Lisa: Please join us in welcoming author Renae Kaye. Renae joins us today to chat a bit about her new novel from Dreamspinner Press, Safe in His Heart.
Welcome, Renae. I’m going to start with a question that delves right into the heart of this book: what compelled you to explore the topic of religion in Safe in His Heart?
Renae: Because it’s relevant to Andrew’s story.
Look around us, Lisa. Every day there’s an article on my news feed that has to do with something about LGBT, and it’s usually sad news. Same-sex marriage debate, gay bashings, someone refused customer service, a suicide… and what is at the root of all of this? Religion.
In fact, I would say there is a marked lack of religion in our literature for how relevant it is to LGBT people. Most hatred and discrimination they face on a daily basis can be traced back to a religious reason. So does that mean that all LGBT people are non-religious? Not at all.
I had someone recently discuss this book with me and refer to what they call their “aha-moment.” Something that twigs in someone’s brain which they cling to as their reason to go against the tide. If you were brought up in the Church, and were told for years that you were wrong, an abomination, a sinner, there has to be something that made you continue to believe in God. This book is about Andrew’s journey.
I’m actually rather disappointed that religion isn’t explored more often in M/M Romance. When it is mentioned at all, it is usually someone who turns their back on religion, or it is mentioned in the context of the character that had accepted their struggle years ago. It is very rarely explored in the real time of the character’s growth within a story.
I really didn’t mean to “write a story about religion” and I would challenge anyone who thinks that this is what the story is about. I wrote a story about how one man went from being in the closet, to being out. His journey involved him exploring his sexual orientation against his beliefs. If a reader can’t acknowledge that LGBT people need to make this journey when they accept the person they are inside, then perhaps they need to stay away from this one.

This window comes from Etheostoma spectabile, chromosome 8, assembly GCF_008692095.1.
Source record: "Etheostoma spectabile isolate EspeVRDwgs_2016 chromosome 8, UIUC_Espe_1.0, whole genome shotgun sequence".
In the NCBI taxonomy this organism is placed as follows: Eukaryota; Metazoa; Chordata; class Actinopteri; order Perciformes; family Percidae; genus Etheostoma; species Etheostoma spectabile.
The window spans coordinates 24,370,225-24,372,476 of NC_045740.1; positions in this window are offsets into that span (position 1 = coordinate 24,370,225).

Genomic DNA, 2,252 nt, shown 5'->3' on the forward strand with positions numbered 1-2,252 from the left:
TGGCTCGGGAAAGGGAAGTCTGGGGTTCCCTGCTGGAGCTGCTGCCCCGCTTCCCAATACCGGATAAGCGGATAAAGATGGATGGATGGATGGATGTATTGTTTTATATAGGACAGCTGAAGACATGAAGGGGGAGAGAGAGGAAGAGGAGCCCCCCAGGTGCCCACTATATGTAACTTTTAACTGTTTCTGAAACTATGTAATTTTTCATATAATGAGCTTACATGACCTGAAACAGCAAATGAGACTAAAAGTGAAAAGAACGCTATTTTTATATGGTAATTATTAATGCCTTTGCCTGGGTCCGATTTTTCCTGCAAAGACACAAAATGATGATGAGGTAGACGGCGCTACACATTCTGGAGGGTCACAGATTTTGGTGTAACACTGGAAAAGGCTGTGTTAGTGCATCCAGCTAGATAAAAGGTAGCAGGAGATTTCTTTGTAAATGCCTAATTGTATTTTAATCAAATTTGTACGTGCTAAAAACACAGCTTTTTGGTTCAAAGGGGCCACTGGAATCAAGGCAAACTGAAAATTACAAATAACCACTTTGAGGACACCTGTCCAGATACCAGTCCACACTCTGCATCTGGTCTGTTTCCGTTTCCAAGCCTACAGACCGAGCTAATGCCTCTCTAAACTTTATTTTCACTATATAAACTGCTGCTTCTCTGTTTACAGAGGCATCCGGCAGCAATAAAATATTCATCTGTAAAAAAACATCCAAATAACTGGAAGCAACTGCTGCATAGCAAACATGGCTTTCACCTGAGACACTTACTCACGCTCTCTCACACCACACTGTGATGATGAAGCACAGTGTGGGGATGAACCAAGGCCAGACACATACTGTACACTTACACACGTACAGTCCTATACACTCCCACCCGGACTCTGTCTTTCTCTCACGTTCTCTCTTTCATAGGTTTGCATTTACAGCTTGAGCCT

Lisa: Knowing that religion can be as divisive a subject as politics, were you concerned going in that you might be writing a book which could touch a nerve, for better or worse, in some readers?
Renae: Yes, of course. That is why this book took me over a year to write, because I cast it aside so many times.
It was not an easy book to write. But I don’t shy away from hard subjects, just because I may touch a negative nerve in some readers. Because I truly believe that for every reader who turned away from a hard subject, there is a real person out there who is undergoing that exact journey which I hope my book will help.
When I wrote Safe in His Arms, I wrote about Casey who had been sexually abused as a teenager by his father. Wow. That was a really hard subject. I had some not-so-nice reviews about that part of the book. But the bit that those reviewers often missed, is the incidence in the public where this happens. Sexual abuse, child abuse, rape, depression, counselling. They happen. And I received a lot of grateful letters, emails and messages from readers who thanked me for tackling the hard subject.
This book will elicit negative responses. I know that. Some will find Andrew’s thinking to be the opposite of what their faith is. Some will think Andrew a fool for continuing to believe in God at all. That’s okay. Because we are all different. This is simply one man’s journey, and only a small part of that. His “aha-moment” is something that allows him to progress to the next part of his journey. Perhaps, in the future, he will think differently. I believe that faith is about growth itself. Your faith changes and transforms as we go through life.
How many people do you know who say “I used to be a Baptist/Mormon/Whatever, but then I changed.” People move in and out of faith. Often tragedy will bring someone to faith, or push them away. Safe in His Heart is merely a snapshot of Andrew’s life and journey.
Lisa: Having asked that, then, how much do you feel your own views on religion crept into the writing of the book? Or, did you try and approach the story from a more neutral standpoint?
Renae: I know that my own views didn’t, because my view of religion is something that is different from Paul’s or Andrew’s view point. But the book is not going to be neutral. It never could be. Because the story is from the character’s point of view.
I have interesting conversations with my editor, and this book had a lot more than usual. They usually go along the lines of:
Editor: This character said here that the sky is green. That’s wrong. The sky is blue.
Me: Yes. You and I both know that the sky is blue. But this is a character speaking/thinking. He thinks that the sky is green. I personally think that he’s wrong. But this book isn’t about me. It’s about him.